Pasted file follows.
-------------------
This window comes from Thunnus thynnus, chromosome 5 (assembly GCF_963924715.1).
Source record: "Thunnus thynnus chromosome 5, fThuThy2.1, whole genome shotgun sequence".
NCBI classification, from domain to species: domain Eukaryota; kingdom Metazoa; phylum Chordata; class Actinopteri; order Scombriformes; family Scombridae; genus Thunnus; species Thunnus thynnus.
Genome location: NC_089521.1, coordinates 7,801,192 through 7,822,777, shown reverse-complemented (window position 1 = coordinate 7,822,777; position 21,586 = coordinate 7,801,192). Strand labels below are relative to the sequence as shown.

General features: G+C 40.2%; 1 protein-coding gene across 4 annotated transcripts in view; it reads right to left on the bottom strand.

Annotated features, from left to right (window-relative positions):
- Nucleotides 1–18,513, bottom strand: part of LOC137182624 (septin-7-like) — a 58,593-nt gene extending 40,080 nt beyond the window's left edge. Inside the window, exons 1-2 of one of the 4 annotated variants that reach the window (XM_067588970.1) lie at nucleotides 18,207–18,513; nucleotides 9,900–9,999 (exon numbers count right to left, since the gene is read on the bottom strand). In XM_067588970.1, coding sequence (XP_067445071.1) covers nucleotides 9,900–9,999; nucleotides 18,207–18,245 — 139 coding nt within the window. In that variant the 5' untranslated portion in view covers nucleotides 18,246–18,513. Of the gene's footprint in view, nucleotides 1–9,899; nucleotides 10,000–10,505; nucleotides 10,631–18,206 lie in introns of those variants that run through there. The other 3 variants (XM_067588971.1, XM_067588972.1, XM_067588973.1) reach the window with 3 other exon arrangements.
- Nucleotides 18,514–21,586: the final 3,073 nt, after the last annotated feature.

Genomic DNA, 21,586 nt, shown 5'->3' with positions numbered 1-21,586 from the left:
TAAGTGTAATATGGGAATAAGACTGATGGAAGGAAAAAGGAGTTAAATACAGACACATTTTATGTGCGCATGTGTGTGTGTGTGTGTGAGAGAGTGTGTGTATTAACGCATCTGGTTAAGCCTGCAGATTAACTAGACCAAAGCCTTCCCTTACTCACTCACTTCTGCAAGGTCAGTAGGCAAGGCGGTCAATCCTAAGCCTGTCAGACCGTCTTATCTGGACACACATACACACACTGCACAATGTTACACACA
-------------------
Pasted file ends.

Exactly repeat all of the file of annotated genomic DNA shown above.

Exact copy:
This window comes from Thunnus thynnus, chromosome 5 (assembly GCF_963924715.1).
Source record: "Thunnus thynnus chromosome 5, fThuThy2.1, whole genome shotgun sequence".
NCBI classification, from domain to species: domain Eukaryota; kingdom Metazoa; phylum Chordata; class Actinopteri; order Scombriformes; family Scombridae; genus Thunnus; species Thunnus thynnus.
Genome location: NC_089521.1, coordinates 7,801,192 through 7,822,777, shown reverse-complemented (window position 1 = coordinate 7,822,777; position 21,586 = coordinate 7,801,192). Strand labels below are relative to the sequence as shown.

General features: G+C 40.2%; 1 protein-coding gene across 4 annotated transcripts in view; it reads right to left on the bottom strand.

Annotated features, from left to right (window-relative positions):
- Nucleotides 1–18,513, bottom strand: part of LOC137182624 (septin-7-like) — a 58,593-nt gene extending 40,080 nt beyond the window's left edge. Inside the window, exons 1-2 of one of the 4 annotated variants that reach the window (XM_067588970.1) lie at nucleotides 18,207–18,513; nucleotides 9,900–9,999 (exon numbers count right to left, since the gene is read on the bottom strand). In XM_067588970.1, coding sequence (XP_067445071.1) covers nucleotides 9,900–9,999; nucleotides 18,207–18,245 — 139 coding nt within the window. In that variant the 5' untranslated portion in view covers nucleotides 18,246–18,513. Of the gene's footprint in view, nucleotides 1–9,899; nucleotides 10,000–10,505; nucleotides 10,631–18,206 lie in introns of those variants that run through there. The other 3 variants (XM_067588971.1, XM_067588972.1, XM_067588973.1) reach the window with 3 other exon arrangements.
- Nucleotides 18,514–21,586: the final 3,073 nt, after the last annotated feature.

Genomic DNA, 21,586 nt, shown 5'->3' with positions numbered 1-21,586 from the left:
TAAGTGTAATATGGGAATAAGACTGATGGAAGGAAAAAGGAGTTAAATACAGACACATTTTATGTGCGCATGTGTGTGTGTGTGTGTGAGAGAGTGTGTGTATTAACGCATCTGGTTAAGCCTGCAGATTAACTAGACCAAAGCCTTCCCTTACTCACTCACTTCTGCAAGGTCAGTAGGCAAGGCGGTCAATCCTAAGCCTGTCAGACCGTCTTATCTGGACACACATACACACACTGCACAATGTTACACACA